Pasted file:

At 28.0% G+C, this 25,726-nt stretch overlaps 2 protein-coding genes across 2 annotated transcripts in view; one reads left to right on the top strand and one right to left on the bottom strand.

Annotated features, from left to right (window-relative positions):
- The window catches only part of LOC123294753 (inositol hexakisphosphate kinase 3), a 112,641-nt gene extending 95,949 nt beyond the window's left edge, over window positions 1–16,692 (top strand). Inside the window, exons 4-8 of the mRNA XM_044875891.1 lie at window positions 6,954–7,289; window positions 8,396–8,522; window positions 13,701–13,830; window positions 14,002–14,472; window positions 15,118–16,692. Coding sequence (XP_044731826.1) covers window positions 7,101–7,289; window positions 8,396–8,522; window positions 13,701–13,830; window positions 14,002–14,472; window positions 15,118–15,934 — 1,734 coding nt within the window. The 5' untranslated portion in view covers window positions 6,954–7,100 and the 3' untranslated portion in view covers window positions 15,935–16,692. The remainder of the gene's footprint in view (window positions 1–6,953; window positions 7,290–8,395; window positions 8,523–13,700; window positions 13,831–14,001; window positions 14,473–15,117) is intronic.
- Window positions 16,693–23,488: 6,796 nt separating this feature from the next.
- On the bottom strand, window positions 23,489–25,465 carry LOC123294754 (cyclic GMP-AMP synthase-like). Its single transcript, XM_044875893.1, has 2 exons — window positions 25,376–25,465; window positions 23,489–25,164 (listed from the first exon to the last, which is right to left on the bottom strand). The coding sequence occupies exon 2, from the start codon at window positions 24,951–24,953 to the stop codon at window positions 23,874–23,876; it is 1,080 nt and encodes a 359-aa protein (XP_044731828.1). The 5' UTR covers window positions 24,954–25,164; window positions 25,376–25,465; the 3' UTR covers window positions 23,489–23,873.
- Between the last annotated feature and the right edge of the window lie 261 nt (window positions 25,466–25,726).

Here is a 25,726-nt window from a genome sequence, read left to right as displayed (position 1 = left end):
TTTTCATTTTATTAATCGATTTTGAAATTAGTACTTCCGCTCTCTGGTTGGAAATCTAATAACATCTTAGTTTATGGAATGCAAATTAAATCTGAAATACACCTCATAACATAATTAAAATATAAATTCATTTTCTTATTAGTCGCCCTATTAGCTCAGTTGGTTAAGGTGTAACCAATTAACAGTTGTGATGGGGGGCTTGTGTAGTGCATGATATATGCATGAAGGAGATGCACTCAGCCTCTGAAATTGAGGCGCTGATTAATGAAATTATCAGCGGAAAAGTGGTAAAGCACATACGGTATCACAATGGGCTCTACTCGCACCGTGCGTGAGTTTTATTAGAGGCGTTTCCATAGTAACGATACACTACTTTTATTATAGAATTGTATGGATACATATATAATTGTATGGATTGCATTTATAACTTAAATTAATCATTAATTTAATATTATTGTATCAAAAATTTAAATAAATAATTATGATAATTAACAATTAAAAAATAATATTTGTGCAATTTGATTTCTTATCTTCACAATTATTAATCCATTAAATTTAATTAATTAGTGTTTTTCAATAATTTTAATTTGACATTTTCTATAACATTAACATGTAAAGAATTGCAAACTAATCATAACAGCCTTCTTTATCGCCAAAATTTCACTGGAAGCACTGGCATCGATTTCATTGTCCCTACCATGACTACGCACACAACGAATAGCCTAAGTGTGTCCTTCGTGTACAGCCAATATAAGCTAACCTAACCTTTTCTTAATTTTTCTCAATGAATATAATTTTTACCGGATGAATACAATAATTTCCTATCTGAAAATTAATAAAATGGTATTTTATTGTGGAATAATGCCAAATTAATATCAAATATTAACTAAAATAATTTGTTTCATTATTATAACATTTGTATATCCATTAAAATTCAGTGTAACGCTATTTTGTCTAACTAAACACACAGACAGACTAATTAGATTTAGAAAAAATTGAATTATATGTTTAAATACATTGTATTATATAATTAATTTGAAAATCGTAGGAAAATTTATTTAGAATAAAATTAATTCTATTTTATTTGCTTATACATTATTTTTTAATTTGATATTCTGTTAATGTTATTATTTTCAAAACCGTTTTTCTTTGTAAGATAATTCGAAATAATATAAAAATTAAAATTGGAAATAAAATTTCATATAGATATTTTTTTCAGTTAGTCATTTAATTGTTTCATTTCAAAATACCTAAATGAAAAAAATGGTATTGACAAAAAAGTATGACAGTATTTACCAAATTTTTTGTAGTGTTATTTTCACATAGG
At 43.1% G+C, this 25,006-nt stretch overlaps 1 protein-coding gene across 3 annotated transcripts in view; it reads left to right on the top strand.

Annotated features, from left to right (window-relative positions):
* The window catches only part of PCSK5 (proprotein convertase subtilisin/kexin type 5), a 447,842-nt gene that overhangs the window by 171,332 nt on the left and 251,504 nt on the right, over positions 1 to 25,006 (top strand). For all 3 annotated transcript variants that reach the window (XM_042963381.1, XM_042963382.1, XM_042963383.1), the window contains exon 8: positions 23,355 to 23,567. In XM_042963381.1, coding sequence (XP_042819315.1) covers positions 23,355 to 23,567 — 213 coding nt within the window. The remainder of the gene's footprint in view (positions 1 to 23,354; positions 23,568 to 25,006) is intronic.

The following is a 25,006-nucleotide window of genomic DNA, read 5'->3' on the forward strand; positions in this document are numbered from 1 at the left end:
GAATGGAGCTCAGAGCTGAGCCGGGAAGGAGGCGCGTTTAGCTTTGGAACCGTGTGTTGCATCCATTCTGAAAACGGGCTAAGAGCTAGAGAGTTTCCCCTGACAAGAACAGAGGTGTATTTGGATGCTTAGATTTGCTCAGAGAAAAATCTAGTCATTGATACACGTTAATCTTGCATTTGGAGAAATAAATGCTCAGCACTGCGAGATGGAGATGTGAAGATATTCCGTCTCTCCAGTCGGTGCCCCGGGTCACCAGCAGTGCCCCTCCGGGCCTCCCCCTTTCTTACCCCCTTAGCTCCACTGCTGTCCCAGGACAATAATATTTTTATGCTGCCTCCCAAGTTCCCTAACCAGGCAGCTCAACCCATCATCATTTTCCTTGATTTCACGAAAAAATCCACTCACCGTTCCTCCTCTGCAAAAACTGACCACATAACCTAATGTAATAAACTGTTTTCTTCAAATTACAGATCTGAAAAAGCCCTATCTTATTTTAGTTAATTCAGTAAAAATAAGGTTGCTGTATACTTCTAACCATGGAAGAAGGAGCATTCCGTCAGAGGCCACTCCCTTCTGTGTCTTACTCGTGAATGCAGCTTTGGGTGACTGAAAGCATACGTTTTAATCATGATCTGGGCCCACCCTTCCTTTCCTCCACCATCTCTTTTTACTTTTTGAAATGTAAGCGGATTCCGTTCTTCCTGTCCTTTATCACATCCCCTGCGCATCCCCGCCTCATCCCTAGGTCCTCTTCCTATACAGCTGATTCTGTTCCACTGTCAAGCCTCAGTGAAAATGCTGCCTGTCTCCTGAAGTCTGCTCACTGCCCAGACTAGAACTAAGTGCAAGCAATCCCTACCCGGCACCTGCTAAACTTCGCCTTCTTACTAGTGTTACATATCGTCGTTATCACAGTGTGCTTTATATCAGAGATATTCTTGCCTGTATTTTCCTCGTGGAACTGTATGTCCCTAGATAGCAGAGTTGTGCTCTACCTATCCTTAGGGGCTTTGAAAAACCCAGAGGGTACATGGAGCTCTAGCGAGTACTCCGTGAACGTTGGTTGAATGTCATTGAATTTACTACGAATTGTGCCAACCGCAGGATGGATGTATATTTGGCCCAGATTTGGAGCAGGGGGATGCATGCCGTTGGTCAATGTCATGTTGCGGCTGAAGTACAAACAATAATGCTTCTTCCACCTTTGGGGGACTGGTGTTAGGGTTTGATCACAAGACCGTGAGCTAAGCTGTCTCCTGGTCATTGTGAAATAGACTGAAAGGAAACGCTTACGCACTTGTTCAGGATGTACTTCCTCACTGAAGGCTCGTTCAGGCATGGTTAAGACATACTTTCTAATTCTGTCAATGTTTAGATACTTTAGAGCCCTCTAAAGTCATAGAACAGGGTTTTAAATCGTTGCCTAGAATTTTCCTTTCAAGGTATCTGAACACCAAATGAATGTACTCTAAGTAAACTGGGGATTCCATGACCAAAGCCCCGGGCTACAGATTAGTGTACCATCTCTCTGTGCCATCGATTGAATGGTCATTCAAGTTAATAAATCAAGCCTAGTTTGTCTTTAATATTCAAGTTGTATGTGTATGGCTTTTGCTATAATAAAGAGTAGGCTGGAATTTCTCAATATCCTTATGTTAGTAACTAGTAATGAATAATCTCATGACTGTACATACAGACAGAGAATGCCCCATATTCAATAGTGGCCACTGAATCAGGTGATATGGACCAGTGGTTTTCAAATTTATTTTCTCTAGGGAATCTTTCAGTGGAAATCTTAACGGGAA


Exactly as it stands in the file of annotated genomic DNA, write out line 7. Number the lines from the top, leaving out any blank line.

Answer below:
Here is a 25,726-nt window from a genome sequence, read left to right as displayed (position 1 = left end):